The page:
Griff Font Family
Griff is a family of sans serif typefaces with unusual stroke contrast. The ‘middle’ parts of many of the fonts’ letterforms are drawn with much thinner strokes than those found in the rest of typeface. The Griff family includes 10 styles; these are five weights that range from Light through Bold, each with an upright and italic font. The typeface is a bit humanist in style; its strokes end in horizontal or vertical cuts, rather than in diagonals. The letterforms’ counters are also mostly open. The fonts’ x-height is tall, and the lowercase letters’ ascenders rise slightly above the height of the capitals.
Associate Sans Mono Font Family
Associate Sans Mono is a family of ten sans serif fonts, in which all of the letters are monospaced. Each of the characters in the family’s fonts share the same common width; the capital ‘W’ is just as wide as the lowercase ‘i’. Indeed, the same character width is used for all of the glyphs in each of the family’s ten fonts. Designer can swap out text set in Associate Sans Mono’s ExtraLight weight for letters from the Bold Italic font, without text-length or line-wrap being affected at all.
Associate Sans Stencil Font Family
Associate Sans Stencil is a family of ten sans serif fonts with a stencil optic. Part of FontStore’s larger ‘Associate’ type system, Associate Sans Stencil is an extension of the Associate Sans design for use in headlines and logos. The letterforms in both Associate Sans and Associate Sans Stencil have a strong ‘American gothic’ look. That genre of typefaces has been popular since the early 20th-century, especially for designing publications and corporate identities.
Nora Slab Font Family - 16 FONTS
Nora Slab blends a geometric inspiration with warm humanist elements, making it the perfect choice for when you need a fresh, contemporary slab serif typeface. The companion Nora Grotesque makes the Nora family a real workhorse for any use, including web, digital, print, branding and signage.
Nora Slab has a large x-height and open counterforms, making it easily readable. It supports multiple languages: Central and Eastern European as well as Western European languages. It has eight weights with related obliques.
Monotalic Font Family - 12 FONTS
Market Font Family - 12 FONTS
Styro Font Family
Styro is a family of modernist-style stencil fonts. There are eight weights available, ranging in color from Thin through Black. All of the typeface’s weights are virtually monospaced, and with each weight of the family, the outside ‘strokes’ building up the letterforms increase in thickness. Styro’s characters are very condensed, and their design employs a reductionist formal vocabulary. For example, the counterforms are expressed by thin lines that run inside of the letters, from their tops to their bottoms.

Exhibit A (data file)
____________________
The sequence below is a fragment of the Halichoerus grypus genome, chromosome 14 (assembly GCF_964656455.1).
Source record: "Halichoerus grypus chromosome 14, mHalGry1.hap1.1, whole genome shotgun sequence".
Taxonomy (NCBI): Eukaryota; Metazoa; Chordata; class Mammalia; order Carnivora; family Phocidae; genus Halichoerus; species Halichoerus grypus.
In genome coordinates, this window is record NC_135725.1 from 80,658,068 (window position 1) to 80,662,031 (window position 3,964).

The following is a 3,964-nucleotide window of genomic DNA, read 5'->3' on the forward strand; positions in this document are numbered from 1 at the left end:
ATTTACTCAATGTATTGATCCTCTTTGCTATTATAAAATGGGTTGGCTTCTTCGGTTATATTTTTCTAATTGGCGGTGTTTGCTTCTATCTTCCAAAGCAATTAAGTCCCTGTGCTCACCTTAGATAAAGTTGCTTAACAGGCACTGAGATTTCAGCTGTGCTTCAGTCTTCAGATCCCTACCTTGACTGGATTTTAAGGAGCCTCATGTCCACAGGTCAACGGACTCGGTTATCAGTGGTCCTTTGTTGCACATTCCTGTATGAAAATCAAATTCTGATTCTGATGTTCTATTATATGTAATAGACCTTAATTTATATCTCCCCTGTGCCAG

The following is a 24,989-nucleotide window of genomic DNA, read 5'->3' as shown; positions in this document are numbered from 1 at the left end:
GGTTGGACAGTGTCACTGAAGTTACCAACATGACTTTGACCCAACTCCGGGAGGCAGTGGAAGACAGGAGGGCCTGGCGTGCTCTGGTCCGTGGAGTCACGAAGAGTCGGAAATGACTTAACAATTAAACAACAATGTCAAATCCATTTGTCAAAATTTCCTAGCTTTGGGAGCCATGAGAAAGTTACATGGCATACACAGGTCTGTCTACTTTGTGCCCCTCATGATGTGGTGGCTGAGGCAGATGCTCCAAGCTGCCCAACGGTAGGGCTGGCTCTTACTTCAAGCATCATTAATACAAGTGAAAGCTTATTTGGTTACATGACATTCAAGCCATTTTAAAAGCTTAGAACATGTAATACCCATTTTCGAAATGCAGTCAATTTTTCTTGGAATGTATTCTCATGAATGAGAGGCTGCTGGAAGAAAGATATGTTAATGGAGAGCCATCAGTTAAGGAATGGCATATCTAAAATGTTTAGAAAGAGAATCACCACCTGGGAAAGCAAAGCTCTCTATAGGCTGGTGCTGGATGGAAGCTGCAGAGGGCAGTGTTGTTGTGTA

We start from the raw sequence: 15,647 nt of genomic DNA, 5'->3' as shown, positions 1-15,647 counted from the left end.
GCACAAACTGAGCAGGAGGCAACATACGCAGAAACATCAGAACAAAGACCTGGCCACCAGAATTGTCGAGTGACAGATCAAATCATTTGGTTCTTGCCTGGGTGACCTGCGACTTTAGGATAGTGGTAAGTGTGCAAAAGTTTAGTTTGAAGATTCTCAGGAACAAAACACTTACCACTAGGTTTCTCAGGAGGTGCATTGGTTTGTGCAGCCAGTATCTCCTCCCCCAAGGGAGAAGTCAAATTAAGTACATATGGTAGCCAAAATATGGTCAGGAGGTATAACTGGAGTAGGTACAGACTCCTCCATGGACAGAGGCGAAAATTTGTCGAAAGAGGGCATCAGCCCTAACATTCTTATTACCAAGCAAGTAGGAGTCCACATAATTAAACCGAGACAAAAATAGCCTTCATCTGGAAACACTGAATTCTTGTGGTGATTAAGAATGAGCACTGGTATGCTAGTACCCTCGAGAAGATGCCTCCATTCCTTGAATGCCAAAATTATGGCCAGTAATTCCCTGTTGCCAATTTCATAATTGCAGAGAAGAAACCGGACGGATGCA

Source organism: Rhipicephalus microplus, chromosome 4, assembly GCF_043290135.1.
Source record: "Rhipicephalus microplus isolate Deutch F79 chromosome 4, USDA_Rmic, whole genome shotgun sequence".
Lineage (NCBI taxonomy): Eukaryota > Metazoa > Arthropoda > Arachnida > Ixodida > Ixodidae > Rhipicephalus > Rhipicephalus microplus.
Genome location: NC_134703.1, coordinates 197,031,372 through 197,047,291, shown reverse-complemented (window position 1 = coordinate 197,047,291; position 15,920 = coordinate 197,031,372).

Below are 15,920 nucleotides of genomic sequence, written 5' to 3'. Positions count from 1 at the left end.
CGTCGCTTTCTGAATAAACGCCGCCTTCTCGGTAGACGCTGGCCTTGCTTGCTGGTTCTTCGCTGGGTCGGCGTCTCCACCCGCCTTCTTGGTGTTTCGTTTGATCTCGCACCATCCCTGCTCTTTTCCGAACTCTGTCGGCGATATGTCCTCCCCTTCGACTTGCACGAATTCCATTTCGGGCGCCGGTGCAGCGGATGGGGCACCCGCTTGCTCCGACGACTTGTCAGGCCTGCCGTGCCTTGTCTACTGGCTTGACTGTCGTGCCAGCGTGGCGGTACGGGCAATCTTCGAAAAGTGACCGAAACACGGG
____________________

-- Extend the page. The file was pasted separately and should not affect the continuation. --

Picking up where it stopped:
Syphon Font Family
Syphon is a family of sans serif fonts designed in the neo-grotesk style. It also includes a little kick, separating it from other typefaces in that genre: its diagonal letters feature stark contrast. The diagonals that are typically written with thin strokes in classic serif typefaces maintain thin strokes in Syphon as well, even in the family’s lightest weights. Speaking of weight, Syphon features ten font styles spread across five weights; these range from Thin through Bold.
Rustic Font Family
Rustic is a family of serif fonts ideal for use private-press—style book design, or in restaurant menu design. It is inspired by Ehmcke-Rustika, a 1914 typeface of Fritz Helmuth Ehmcke’s. The Rustic family includes five weights, ranging from Regular through Heavy. The default numerals in each font are proportional lining figures, but oldstyle figures are available via an OpenType feature. Each font also includes several Stylistic Sets. The first offers an alternate lowercase ‘e’, with a rounder beak.
RX100 is a monospaced sans serif font. Its letterforms are quite condensed, even for a fixed-width typeface. Because of its narrow width, the capital letters look particularly compressed, offering an interesting look in mixed-case text. RX100’s ascenders are quite tall; they really reach over top of the capitals. The same is true for the font’s diacritical marks: they are very large and will not be overlooked in a text – nor is one diacritical mark likely to be confused for another.